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Journal of Social Psychology

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In this article we examine the effects of public self-consciousness (PSC) and a cross-situational reactivity to embarrassing encounters (EMB) on college students’ levels of alcohol consumption by levels of perceived peer drinking. The analysis of self-report data from two undergraduate samples (n = 118 and n = 195) yielded virtually identical results and suggests that PSC and EMB affect alcohol use primarily among students with friends who drink heavily. Among these individuals, our findings are consistent with a protective self-presentational model. While PSC increased levels of alcohol consumption among students who believed drinking to be prevalent within their social circle if they were low in EMB, a susceptibility to embarrassment in response to the transgressions of self and others counteracted this tendency.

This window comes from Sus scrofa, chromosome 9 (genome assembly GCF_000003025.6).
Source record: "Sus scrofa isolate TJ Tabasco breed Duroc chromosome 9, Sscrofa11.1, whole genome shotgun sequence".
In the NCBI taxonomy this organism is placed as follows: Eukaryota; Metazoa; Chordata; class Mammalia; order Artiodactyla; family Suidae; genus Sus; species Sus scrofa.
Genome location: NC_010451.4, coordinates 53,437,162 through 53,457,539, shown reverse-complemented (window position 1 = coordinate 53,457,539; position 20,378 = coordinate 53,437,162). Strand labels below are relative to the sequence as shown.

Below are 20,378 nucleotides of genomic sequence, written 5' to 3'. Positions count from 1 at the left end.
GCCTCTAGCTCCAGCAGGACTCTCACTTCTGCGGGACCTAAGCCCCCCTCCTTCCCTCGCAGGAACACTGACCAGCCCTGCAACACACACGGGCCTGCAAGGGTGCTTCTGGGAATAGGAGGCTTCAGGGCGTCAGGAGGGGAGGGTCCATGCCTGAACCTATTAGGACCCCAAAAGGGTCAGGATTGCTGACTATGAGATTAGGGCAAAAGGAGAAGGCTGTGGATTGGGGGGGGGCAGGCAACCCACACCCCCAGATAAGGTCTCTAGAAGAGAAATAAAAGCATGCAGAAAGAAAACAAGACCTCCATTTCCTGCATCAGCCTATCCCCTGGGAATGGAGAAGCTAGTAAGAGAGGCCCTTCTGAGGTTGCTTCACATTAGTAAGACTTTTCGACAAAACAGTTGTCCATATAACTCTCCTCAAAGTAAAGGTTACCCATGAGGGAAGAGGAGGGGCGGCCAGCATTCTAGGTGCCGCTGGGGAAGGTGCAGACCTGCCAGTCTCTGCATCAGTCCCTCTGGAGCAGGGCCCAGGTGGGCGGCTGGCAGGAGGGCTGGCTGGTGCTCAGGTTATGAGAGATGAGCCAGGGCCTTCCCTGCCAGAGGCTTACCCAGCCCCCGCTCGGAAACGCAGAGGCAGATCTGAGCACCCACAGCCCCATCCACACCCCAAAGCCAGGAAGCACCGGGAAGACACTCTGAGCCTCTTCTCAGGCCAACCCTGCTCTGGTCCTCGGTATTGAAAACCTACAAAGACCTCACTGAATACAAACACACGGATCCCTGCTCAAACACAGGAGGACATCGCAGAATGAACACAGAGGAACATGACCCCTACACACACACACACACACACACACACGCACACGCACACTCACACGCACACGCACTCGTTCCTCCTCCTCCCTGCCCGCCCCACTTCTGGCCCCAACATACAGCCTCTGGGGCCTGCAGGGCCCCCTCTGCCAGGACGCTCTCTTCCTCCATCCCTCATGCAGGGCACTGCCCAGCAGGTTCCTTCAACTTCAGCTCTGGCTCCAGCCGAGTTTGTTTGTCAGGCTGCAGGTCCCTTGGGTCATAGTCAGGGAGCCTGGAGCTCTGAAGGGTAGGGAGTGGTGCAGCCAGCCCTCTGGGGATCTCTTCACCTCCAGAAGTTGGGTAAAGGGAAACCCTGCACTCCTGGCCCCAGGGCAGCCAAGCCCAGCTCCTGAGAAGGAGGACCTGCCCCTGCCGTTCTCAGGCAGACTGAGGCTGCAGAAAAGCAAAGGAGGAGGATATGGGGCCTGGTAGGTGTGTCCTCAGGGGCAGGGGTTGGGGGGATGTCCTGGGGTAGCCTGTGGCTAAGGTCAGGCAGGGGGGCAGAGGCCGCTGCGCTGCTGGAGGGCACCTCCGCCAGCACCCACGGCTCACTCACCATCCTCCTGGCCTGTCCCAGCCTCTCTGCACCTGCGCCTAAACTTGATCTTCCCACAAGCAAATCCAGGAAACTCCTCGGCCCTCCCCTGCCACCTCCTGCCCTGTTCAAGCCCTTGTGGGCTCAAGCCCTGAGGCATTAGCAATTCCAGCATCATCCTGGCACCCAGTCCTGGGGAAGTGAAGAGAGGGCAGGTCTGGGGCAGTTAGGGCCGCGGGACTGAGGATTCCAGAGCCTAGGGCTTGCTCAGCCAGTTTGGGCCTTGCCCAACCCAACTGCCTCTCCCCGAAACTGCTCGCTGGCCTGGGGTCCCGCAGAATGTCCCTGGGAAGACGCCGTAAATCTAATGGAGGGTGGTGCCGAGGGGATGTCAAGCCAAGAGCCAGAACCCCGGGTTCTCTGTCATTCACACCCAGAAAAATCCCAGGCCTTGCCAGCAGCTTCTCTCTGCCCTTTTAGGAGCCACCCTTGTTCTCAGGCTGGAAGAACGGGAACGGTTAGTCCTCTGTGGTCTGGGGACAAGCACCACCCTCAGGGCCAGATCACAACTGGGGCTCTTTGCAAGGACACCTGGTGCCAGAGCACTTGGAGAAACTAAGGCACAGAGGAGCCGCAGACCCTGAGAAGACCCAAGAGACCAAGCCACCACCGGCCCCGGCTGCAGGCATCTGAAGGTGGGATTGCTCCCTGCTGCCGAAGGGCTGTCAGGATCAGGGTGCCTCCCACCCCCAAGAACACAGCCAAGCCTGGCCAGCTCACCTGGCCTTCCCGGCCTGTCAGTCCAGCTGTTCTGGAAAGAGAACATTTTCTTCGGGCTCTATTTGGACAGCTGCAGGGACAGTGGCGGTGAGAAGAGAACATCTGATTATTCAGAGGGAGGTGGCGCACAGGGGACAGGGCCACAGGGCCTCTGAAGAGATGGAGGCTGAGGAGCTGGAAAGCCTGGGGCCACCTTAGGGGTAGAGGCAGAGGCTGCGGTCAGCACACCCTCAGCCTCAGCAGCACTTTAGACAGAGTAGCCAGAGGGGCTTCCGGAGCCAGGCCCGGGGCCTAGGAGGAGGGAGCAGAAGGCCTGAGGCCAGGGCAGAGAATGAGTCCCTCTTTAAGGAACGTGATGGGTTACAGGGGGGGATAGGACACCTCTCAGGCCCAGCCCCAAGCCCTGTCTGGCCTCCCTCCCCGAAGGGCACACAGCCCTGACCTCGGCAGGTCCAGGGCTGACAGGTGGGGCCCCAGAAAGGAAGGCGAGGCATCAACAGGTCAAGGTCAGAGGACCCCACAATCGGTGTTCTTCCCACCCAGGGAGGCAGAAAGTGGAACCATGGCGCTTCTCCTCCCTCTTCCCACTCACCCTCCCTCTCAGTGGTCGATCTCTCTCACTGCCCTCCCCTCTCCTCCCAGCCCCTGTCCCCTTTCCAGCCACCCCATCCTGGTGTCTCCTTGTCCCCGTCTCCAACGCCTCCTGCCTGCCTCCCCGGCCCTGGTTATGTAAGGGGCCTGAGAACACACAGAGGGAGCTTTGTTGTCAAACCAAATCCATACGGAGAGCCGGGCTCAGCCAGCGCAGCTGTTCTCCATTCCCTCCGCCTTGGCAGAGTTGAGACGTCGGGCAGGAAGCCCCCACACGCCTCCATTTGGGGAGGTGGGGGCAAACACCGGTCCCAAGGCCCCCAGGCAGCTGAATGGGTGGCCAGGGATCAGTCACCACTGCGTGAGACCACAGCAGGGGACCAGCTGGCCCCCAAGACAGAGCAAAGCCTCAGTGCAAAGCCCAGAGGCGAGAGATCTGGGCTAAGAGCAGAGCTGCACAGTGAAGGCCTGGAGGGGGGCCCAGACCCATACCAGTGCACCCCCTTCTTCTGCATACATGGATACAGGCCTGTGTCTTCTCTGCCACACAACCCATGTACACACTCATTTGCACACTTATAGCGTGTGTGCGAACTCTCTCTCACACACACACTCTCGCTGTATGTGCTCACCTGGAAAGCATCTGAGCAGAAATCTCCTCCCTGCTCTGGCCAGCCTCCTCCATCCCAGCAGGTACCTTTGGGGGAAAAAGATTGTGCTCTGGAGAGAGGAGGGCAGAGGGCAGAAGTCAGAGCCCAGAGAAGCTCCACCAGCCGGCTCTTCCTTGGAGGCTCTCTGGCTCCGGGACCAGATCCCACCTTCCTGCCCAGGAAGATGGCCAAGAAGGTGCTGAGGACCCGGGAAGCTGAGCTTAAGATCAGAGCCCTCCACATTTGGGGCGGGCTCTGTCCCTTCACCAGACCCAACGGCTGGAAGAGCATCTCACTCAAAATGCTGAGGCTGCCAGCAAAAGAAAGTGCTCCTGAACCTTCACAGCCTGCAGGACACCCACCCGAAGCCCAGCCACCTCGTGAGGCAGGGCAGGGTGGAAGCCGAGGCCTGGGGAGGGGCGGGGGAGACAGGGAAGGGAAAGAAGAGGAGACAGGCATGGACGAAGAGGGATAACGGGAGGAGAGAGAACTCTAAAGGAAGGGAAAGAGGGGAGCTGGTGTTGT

This is an Accepted Manuscript of an article published by Taylor & Francis Group in the Journal of Social Psychology on 20/11/2012, available online: